2. Opening a bank account. Open a bank account as soon as possible to avoid long queues during the orientation period (for all freshmen, after international orientation). Most students use Wachovia or Bank of America. BoA is more common around America, and might be more useful if you think you’re going to be travelling around a lot. You can also request your photo to be on the ATM card, which is useful. Wachovia however has ATMs on both East (where freshmen live) and West Campus while BoA has an ATM only on West. Before going to the bank, make sure you have the following documents:
    1. Identification (Passport, I-20, Visa)
    2. Home Address (Permanent = Singapore address and Current = Dorm, the banks can actually tell you your P.O. Box number at Duke even if you don’t know)

There are three types of accounts that you can set up and a combination of them might allow you most flexibility and cater to your specific needs. The bank staff will be more than willing to advise.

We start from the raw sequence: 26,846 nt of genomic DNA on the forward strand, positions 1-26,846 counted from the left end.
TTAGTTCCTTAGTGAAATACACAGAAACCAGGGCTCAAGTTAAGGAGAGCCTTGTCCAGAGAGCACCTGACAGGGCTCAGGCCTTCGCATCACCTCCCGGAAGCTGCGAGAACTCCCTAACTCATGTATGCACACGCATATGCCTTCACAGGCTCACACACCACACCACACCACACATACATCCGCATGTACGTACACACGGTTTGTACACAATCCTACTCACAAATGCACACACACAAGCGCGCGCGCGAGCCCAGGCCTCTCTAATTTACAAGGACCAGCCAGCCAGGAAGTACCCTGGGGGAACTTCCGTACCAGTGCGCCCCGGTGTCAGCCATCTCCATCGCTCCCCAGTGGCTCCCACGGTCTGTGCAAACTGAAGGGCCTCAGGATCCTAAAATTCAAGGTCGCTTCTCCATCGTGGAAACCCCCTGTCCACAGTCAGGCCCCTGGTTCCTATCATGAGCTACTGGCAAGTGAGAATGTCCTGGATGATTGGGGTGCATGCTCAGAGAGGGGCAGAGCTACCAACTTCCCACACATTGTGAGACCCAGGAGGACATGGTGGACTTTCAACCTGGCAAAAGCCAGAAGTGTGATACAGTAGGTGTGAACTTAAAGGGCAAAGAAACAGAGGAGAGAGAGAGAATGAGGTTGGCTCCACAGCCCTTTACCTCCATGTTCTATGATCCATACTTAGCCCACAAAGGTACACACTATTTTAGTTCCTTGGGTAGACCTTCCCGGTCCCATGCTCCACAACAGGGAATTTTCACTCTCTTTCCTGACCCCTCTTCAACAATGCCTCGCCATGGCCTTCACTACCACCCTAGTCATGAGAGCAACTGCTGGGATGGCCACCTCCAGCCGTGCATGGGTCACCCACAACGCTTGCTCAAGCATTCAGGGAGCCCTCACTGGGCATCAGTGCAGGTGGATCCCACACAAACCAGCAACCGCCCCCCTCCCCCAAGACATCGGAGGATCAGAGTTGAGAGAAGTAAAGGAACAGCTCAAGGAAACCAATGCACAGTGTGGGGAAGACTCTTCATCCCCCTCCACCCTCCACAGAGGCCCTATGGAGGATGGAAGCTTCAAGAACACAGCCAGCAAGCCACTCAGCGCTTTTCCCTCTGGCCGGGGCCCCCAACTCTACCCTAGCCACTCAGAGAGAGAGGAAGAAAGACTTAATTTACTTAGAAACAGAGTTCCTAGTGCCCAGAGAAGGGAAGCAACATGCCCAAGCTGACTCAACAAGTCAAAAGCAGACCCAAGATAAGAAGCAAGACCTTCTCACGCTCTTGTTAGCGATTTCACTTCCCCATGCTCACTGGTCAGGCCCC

Savings Account: Interest yielding accounts

Checking Account: Interest rates are low or zero but this is where the money you use via CheckCards (Debit Card/ATM Card – it’s all the same card) or checks come from

CD Accounts: Higher interest-yielding accounts (typically 5.5%) like our fixed deposit accounts. You cannot withdraw the account until it matures (typically at least 10 months) and a minimum sum is required in the account (typically 5000USD)

Some banks allow you to overdraft (draw more than you have) with low overdraft charges, while some banks maintain that you need at least 2.5K in your checking account at all times before they charge you a fee. Combinations of the three accounts that you maintain with the banks may allow you to have the best of both worlds. It is wise to ask questions when you are setting up the bank accounts.